Take A Meeting
We have become a world filled with meetings. There are meetings for planning, meetings for training, meetings to plan for meetings! No organization seems to be able to run anymore without heaping on meetings.
Take the church for instance. Elder Henry B. Eyring reminded us the November 1996 General Conference: “Prophets in our time have consolidated our meetings on Sunday to allow time for families to be together.” Yet this morning, three of my teenage sons are already at the church—four hours before our block starts—attending a training meeting. Once this meeting is done, they will be off doing fast offerings. Tonight there is a Stake Fireside kick-off to this week’s Youth Conference which takes them out of town for two days, after an evening of doing service projects in the neighborhood. Last night, one of the boys had a meeting to plan this morning’s meeting, and a phone call earlier today confirmed that all three of the boys have an extra meeting every Sunday this month except for Father’s Day, which is always our stake conference. So, would someone please remind me, when we are supposed to have extra family time on Sunday?
Church isn’t the only place we’ve become meeting-happy. I teach school and it seems that preparing lessons and spending quality time in my classroom isn’t enough, despite the fact that my students’ scores on the time-wasting tests are sky-high. Last year we started collaboration—which so far has meant that my former student teacher tries to tell our entire department what to do. Next year, the district has found this extra meeting to be so important that we have a late-start every Wednesday—more time away from teaching—so the teachers can meet to collaborate (lock-step might be a better description of the intention in my opinion). Isn’t is amazing that I’ve survived 28 years of successful teaching without this extra weekly meeting?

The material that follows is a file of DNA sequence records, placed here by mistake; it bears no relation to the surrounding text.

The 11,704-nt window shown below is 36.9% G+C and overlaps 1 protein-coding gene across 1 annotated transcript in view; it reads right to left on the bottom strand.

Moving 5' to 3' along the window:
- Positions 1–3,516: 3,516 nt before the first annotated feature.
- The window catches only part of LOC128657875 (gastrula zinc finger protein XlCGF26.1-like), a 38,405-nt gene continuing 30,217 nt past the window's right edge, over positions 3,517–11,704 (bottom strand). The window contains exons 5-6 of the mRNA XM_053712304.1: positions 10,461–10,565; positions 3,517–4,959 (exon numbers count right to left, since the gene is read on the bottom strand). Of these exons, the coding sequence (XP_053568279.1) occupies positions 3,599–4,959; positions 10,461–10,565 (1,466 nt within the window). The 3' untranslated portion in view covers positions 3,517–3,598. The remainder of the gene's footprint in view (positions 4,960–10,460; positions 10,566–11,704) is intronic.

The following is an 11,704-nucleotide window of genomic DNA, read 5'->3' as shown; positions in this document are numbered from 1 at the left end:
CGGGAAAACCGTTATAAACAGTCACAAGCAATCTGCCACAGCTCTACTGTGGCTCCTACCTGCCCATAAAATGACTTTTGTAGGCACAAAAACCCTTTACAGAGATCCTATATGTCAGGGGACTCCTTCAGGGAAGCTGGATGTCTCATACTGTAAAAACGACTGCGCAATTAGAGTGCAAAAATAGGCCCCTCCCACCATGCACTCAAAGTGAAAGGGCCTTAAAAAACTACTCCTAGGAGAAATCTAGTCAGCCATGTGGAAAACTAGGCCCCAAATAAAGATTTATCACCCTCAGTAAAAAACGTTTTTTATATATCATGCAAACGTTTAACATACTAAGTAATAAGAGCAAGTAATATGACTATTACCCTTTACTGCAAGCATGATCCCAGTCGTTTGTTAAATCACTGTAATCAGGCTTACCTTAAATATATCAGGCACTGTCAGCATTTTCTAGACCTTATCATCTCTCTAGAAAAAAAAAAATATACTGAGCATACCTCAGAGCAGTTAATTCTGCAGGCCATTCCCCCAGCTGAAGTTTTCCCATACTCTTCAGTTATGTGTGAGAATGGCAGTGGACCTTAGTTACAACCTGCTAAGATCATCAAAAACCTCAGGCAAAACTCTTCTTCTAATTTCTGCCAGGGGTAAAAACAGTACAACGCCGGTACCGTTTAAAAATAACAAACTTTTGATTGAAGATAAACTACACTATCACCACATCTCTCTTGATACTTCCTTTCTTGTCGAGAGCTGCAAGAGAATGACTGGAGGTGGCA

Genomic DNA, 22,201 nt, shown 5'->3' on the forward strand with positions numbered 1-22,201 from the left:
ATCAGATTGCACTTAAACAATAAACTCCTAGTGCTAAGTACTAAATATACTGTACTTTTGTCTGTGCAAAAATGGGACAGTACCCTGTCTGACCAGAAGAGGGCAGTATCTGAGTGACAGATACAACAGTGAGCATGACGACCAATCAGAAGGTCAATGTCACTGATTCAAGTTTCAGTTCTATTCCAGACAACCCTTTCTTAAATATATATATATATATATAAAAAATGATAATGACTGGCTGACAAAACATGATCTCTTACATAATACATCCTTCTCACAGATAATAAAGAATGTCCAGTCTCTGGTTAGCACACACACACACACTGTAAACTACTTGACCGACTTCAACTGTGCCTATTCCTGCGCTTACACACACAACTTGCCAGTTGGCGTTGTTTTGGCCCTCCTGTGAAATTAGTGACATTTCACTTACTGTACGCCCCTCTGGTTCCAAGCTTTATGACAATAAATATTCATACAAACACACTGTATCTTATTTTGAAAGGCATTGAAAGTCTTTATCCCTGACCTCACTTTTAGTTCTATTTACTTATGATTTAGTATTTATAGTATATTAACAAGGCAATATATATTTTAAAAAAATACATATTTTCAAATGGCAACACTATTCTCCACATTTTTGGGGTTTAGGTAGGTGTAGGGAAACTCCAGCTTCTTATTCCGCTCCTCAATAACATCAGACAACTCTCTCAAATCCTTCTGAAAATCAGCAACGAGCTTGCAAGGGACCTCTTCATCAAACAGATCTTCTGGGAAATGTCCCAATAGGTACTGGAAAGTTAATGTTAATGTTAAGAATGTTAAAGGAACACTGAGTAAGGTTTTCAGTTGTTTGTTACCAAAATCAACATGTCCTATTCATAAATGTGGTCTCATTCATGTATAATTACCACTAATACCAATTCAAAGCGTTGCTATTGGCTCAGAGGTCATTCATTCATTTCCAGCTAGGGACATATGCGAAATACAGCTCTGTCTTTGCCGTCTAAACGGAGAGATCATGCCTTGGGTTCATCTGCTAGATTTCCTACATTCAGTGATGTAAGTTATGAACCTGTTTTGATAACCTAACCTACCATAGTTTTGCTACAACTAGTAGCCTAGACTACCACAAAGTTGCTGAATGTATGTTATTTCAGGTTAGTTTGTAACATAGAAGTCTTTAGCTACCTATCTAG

Then there are board meetings. I’m on several boards for education-related organizations. What used to be monthly on-line meetings for one board is once again swaying toward in-person meetings that require members to travel from the far reaches of the state for an hour of face-to-face. Another local board calls for a small group (3-5 people) to meet at a central location each month, despite the fact that a conference phone call or e-mail could handle all of the decisions in a matter of minutes.
Add to this the meetings we have to attend as parents (state-required SEOPs four times a year per child, for example), and the list of places we have to be can suddenly become overwhelming! Is it any wonder people skip out, don’t participate, or are always running late? Obviously, they are scheduled for too many meetings!
How I long for the good old days, when life seemed to go along smoothly and was not run by a day-planner scheduled full of excess meetings that some leader has deemed as vital to the success of their program.